Electric vehicle charging
Electric vehicle charges at a public charging station. Oxana Melis/Unsplash

Latinos care about climate change and see electric vehicles as a way to reduce their carbon footprint. However, EV adoption remains low among the Hispanic population. The reasons are not exclusively economic: educational and systemic barriers come into play too.

This comes as EV ownership in the U.S. slowly rises. According to a Pew survey, 9 percent of all U.S. adults currently own an electric vehicle, which is up two percentage points since 2020. The survey also noted that 38 percent of U.S. adults would consider an EV as their next vehicle.

In 2022, Consumer Reports partnered with Green Latinos, EVNoire and the Union of Concerned Scientists to analyze the lagging EV ownership rates across certain racial demographics. They published a report outlining the findings and proposals to increase ownership. According to Dr. Quinta Warren, Associate Director of Sustainability Policy for Consumer Reports, EV ownership among Latino and Black communities remains low due to barriers involving education and infrastructure.

"The general feeling had been that these communities just are not interested, and so the findings were surprising," said Warren.

In the report, people across all demographics who were interested in purchasing or leasing an electric vehicle stated that charging infrastructure was their biggest concern. For Latinos and communities of color, accessing charging stations is much more difficult than the rest: The majority of charging stations are in major cities and in majority-white neighborhoods. This has discouraged people of color from purchasing EVs as they would have to travel further to charge or adapt their homes to support high-voltage charging and charge at home, which presents another issue for Latinos.

Charging at home is more convenient and economical; however, despite rising homeownership rates among Latinos, many Latinos live in apartments, making home charging unfeasible for a number of people.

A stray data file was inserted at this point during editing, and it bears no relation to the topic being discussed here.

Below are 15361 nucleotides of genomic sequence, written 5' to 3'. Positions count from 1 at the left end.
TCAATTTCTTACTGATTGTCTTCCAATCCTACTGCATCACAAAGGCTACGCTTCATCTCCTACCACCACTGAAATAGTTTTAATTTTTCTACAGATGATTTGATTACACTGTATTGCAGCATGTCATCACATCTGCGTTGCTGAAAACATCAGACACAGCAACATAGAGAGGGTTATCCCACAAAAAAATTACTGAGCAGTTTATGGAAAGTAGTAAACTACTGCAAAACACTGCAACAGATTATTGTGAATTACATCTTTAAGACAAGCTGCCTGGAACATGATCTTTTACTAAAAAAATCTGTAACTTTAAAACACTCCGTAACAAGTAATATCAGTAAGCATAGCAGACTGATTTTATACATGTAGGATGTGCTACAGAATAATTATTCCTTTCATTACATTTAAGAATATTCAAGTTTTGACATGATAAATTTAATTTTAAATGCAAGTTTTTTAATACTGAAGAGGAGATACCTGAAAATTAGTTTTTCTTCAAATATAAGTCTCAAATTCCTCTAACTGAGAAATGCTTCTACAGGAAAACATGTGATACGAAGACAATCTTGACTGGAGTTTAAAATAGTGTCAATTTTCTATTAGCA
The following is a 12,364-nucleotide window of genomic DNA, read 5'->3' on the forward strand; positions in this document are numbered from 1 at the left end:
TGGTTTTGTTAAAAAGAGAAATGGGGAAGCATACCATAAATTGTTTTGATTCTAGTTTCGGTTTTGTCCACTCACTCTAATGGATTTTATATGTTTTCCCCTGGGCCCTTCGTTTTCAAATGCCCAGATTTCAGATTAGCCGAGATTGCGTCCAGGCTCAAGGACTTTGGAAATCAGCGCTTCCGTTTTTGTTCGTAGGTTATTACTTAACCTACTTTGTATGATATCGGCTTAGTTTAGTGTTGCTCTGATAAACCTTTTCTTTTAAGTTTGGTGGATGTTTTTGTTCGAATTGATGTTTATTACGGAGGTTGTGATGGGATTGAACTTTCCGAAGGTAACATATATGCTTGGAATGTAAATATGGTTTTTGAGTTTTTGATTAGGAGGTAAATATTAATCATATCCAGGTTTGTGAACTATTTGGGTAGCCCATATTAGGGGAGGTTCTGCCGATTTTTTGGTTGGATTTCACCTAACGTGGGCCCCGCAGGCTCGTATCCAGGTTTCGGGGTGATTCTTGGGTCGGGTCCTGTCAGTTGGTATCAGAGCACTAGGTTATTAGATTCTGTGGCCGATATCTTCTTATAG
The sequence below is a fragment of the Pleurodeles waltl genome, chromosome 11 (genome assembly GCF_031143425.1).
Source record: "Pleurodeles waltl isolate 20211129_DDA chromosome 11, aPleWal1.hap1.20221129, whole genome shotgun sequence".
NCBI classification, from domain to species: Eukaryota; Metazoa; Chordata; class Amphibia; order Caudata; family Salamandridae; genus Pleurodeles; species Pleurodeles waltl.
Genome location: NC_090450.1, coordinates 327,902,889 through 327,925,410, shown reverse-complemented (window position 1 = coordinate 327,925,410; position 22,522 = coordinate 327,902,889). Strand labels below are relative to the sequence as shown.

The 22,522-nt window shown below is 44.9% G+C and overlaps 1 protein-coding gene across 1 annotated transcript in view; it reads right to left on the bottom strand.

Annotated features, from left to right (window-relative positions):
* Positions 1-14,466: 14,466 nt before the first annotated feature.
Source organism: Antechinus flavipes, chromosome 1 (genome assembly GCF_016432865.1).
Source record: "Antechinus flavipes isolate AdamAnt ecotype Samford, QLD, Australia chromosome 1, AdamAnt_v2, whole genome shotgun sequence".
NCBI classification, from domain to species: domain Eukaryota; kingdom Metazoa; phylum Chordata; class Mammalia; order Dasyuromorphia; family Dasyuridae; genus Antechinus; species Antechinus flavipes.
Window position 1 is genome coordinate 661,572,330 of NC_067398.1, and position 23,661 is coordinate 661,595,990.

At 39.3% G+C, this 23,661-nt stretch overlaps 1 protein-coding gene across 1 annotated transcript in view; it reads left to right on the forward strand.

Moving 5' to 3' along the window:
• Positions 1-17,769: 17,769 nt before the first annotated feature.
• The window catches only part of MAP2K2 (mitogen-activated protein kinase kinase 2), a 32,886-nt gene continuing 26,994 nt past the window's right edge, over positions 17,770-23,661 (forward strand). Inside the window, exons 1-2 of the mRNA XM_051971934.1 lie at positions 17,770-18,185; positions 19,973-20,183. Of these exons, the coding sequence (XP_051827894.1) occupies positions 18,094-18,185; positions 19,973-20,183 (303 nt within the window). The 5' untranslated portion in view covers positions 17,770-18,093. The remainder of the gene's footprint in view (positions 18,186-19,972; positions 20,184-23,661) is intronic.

"Right now, a lot of people who buy EVs tend to charge at home, but that's because people who buy EVs currently own their homes," said Warren. "Communities of color have a lower rate of home ownership, and so we need other solutions."

Other barriers preventing Latinos from owning electric vehicles include education and awareness. "EVs are mysterious to people who've just never seen them or never experienced them," said Warren.

According to Warren, communities of color don't interact with EVs as often, and, as a result, they are unaware of the substantial maintenance savings that come with owning one. On average, people who own an electric vehicle save between $6,000 to $10,000 over a car's life cycle compared to owning a gas-powered vehicle; however, many still believe that EV maintenance and ownership is more expensive than that of gas cars. Limited access can also create false perceptions that electric vehicles are complicated machines that are more different to drive than gas-powered cars.

To combat this, the report suggested that community groups and car manufacturers help people understand EVs on a deeper level so they can more easily overcome some of the barriers to owning one.

"The more experienced people had with EVs, the more likely they are to want to buy and own one," said Warren. "Something as simple as just seeing an EV in your neighborhood actually creates more of an impetus to want to own one."

To boost ownership rates, Warren says that more charging infrastructure needs to be built, and it needs to be done equitably to avoid charging deserts. The government is working on this issue, and in September, the Biden-Harris Administration allocated $100 million to make EV charging more accessible. The plan also has stipulations to invest in underserved areas. Other incentives would also need to be instituted, such as a scrap-and-replace program that eliminates polluting vehicles in low-income communities and replaces them with zero-emissions vehicles.

"These programs are designed to get people at those income levels into cleaner cars like electric vehicles, by taking the old car and providing them a substantial help towards purchasing a new [cleaner] car," said Warren.

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